A few weeks ago on the way to our family picnic, I noted several state troopers on the side of the road. Each one busily issued a citation to a motorist who likely “pushed the limit” a bit too vigorously. After offering thanks for my husband’s reasonable driving, I considered a similar encounter of twenty-two years ago…
Our son Tim and his dad had set out for Wisconsin. They stopped for gas and hurried back on the road. My husband hopped into the car and sped off without giving a thought to his or Tim’s seatbelt. A block from the gas station, Mike noticed flashing lights in his rearview mirror. Before he could ask himself, “What in the world?” he realized what was wrong. “Oh no! Our seat belts! Put on your seatbelt, Tim!” Mike said as he pulled over. When the trooper approached the car, Mike asked, “Is there a problem, Officer?” The man looked at my husband and son whose seatbelts were now precisely where they should be. Then the officer asked, “Did you have those seatbelts buckled back there when you pulled out of that gas station?” Poor Mike, who at the moment wanted nothing in this world less than a traffic ticket, answered with great reluctance, “No, sir.”
I admit to being extremely pleased that my husband took the high road by telling the officer the truth. Mike could have lied to avoid a ticket which would have given him and Tim something to chuckle about on their way up north. This lie would also have given our son a terrible lesson regarding honesty. Ultimately, that single lie would also have tarnished Mike’s spirit a bit. Every lie makes the next one easier to tell, chipping away at ones honesty until there isn’t enough left to recognize.
I share this adventure with you because it speaks to the heart of a passage from Luke’s gospel (Luke 10:25-37). A scholar of the law asked Jesus what he must do to gain eternal life. Jesus replied with a question: “What is written in the law? How do you read it?” The scholar answered that we must love God and our neighbor. Jesus complimented the scholar for identifying the means to eternal life. Unfortunately, the scholar was not satisfied with Jesus’ reply, so he persisted by asking, “And who is my neighbor?”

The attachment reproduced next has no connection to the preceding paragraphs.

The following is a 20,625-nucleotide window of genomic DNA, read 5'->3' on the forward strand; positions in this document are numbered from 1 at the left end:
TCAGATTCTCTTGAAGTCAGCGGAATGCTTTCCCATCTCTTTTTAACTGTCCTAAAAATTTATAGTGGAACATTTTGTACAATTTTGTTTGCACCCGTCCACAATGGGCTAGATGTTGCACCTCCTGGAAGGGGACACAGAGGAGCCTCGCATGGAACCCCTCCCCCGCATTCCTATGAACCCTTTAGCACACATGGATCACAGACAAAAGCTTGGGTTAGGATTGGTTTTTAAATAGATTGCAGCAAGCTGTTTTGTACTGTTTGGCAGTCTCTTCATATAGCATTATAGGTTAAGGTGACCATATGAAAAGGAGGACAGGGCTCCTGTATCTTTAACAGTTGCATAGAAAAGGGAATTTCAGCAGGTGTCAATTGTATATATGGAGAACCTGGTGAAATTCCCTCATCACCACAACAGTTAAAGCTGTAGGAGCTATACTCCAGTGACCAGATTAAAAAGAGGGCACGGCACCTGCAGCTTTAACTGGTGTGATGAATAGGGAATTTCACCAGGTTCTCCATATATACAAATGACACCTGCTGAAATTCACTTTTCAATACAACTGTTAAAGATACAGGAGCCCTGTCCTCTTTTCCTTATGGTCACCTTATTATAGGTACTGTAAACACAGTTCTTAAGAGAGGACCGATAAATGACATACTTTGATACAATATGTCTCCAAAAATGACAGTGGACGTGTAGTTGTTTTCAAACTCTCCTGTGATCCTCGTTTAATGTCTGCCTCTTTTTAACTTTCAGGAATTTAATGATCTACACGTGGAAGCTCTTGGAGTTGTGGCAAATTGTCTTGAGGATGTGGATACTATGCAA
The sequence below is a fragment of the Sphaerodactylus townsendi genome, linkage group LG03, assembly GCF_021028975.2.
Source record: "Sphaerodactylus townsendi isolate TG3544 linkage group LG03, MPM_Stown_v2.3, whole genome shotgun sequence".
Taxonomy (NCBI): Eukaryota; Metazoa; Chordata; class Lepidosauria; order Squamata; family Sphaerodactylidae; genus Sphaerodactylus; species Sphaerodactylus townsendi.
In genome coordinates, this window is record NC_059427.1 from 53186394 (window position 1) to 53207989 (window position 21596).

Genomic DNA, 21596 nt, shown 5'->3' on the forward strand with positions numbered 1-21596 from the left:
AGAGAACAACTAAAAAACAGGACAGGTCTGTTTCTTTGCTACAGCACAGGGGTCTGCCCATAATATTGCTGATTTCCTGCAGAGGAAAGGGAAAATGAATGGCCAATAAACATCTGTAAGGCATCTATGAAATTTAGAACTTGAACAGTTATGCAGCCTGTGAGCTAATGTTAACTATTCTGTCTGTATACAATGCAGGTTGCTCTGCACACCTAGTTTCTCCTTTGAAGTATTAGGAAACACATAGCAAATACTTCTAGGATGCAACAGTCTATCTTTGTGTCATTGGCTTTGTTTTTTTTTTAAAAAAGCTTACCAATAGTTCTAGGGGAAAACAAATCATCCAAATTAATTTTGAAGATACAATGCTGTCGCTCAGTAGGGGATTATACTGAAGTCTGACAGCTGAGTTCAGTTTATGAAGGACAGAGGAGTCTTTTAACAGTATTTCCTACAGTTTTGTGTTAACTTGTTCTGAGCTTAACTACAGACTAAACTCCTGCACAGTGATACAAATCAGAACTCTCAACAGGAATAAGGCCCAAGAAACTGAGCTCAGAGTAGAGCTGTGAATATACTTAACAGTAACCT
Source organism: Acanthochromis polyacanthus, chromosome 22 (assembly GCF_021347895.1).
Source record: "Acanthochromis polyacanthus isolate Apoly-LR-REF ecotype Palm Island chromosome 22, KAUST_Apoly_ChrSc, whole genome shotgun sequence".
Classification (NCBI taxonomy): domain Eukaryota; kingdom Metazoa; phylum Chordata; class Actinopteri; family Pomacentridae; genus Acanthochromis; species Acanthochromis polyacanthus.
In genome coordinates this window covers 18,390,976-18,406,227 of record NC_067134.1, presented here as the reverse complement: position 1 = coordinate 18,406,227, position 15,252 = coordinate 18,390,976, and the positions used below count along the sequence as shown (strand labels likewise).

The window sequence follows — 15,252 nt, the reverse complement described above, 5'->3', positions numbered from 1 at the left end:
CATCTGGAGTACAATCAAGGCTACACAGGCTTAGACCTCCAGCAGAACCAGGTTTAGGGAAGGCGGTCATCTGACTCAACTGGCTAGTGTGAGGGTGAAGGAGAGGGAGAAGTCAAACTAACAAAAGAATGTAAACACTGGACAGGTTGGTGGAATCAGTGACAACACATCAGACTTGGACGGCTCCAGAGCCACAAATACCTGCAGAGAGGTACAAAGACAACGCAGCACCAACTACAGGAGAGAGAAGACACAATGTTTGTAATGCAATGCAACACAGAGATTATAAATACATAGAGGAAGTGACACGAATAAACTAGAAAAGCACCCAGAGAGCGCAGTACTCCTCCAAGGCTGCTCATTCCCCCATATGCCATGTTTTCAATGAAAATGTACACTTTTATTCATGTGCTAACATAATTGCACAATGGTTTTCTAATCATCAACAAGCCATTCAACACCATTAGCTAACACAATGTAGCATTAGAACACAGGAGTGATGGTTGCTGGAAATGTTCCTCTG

Jesus offered the story of the Good Samaritan who stopped to care for a man at the side of the road who was left for dead by robbers. Though a passing priest and a Levite not only ignored the man, but also crossed the road so as not to be contaminated by him, this Samaritan stopped to help. When Jesus asked who was neighbor to the injured man, the scholar acknowledged that the neighbor was the one who treated the man with mercy. Jesus ended this exchange by telling the scholar, “Go and do likewise.”
Though we do not know the impact of Jesus’ story upon the scholar, we can assess the impact Jesus’ story has upon us. The Samaritan’s remarkable compassion caused him not to hesitate in responding to the wounded man. He not only dressed his wounds, but also delivered the man to an inn to recuperate. The Samaritan left money to provide for the man’s care and promised to repay the innkeeper for any additional costs incurred. It seems to me that this Samaritan could have no more left this man to die than his own mother or spouse or child. His spirit -his soul- impelled him to respond.
As I reflect upon the goodness which defined the Samaritan, I wonder what defined the priest and Levite who left the man to die. What drove them to value ritual purity more than they valued the life of a fellow person? What allows any of us to walk by, to step over or to run across the road from a dying brother or sister?
Most of us will never encounter a scene which demands action as dramatically as that man on the side of the road. Still, life offers us frequent opportunities to strengthen our spirits by choosing to do what we know is right. Each good deed becomes part and parcel of who we are –like the honestly which caused Mike to tell the good officer the truth that day so long ago…
Just for the record, the officer ended this encounter by sharing that had Mike lied in front of his son, he would have awarded him with a citation. Since Mike did the right thing, the officer let him go with only a stern warning regarding seatbelts.
©2013 Mary Penich – All Rights Reserved